Before plastic ruled the roost
THE EDITOR, Sir:
One must say a big 'thank you' to the many volunteers who periodically relieve our beach environment of the plethora of plastics and other refuse.
Viewing the many photos of clean-ups, it is quite hard to believe that, at one time, within the memory of many of us, there were NO PLASTIC BOTTLES, plastic plates, plastic cutlery, plastic cups or styrofoam containers in Jamaica! In fact, we managed very well without the plastics.
Children went to school with 'thermos flask' of beverage. We drank out of enamel or ceramic cups and ate fresh fruit and sandwiches wrapped in 'wax' paper. Beverages were made from fresh limes or sour oranges and sweetened with brown sugar. Cooks went to market with locally made straw baskets and 'crocus bags'. Bread came from the bakery wrapped in brown paper and stores wrapped purchases in brown paper bags.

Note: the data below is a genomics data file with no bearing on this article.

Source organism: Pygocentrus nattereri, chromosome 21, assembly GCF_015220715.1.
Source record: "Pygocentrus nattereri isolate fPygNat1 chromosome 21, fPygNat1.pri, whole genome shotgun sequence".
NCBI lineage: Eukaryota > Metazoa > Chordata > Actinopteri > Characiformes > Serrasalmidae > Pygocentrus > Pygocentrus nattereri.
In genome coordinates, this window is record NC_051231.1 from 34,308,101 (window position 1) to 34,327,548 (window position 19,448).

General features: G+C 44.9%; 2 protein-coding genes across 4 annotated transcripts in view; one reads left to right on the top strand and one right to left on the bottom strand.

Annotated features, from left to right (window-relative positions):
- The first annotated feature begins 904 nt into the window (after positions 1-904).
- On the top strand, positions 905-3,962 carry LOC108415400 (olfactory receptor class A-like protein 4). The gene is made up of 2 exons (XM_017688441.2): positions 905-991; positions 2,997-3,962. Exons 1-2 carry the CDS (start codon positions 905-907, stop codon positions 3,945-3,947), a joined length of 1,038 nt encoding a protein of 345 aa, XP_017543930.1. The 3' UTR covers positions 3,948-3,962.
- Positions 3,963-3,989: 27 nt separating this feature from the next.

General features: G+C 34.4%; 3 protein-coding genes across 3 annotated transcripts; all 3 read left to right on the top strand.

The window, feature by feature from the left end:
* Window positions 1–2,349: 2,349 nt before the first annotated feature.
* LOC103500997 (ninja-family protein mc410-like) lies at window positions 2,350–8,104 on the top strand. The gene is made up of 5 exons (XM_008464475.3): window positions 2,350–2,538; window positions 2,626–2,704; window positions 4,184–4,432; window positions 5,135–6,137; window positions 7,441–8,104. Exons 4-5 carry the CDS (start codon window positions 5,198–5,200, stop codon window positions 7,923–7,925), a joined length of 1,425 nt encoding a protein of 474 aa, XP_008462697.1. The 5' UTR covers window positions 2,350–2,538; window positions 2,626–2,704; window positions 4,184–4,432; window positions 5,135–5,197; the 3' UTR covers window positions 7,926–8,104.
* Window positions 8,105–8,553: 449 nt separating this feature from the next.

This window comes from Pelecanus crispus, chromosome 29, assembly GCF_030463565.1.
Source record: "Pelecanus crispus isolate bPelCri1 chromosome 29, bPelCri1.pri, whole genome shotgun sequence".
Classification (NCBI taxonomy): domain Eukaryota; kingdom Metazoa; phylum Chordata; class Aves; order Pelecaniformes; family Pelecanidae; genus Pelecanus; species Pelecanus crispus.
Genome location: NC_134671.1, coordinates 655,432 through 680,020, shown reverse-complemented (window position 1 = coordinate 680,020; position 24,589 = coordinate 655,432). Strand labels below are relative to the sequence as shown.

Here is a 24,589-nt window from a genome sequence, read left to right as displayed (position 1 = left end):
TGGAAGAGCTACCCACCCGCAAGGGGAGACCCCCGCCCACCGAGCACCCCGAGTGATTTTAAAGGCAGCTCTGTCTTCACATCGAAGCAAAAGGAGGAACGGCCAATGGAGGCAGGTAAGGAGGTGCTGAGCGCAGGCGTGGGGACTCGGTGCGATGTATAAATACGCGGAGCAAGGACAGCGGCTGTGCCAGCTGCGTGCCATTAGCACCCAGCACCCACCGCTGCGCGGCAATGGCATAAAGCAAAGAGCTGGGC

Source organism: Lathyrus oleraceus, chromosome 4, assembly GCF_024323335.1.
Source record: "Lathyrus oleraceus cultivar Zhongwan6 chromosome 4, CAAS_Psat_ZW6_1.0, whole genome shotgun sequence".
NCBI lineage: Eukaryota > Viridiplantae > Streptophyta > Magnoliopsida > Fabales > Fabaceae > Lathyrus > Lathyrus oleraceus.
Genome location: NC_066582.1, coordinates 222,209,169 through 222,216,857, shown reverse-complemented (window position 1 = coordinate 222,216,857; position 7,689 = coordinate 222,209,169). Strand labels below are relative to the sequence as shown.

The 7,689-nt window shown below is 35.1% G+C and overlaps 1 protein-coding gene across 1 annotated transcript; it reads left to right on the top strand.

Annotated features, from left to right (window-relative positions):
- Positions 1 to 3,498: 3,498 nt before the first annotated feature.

Milk came in returnable glass 'milk bottles' with cardboard lids. All glass bottles were returnable for credit and recycled. All vegetable peelings were returned to the soil in the vegetable garden. Leftovers were fed to 'de fowl dem'. Paper and dried leaves were burned in a small pit. Baby diapers were made of 'bird's eye cotton', washed and dried in the sun.
Few people were overweight, as they were not guzzling the quantity of highly sugared soft drinks. Therefore, diabetes and hypertension were rare. Drinking water came out of the pipe and was boiled, if necessary. There was very little household garbage and very few mosquitoes and mosquito-borne diseases. In fact, Jamaica managed to eradicate malaria.
Now we are drowning in gullies full of garbage and destroying our environment in the process. Where did we go wrong?
E. MARILYN DUFF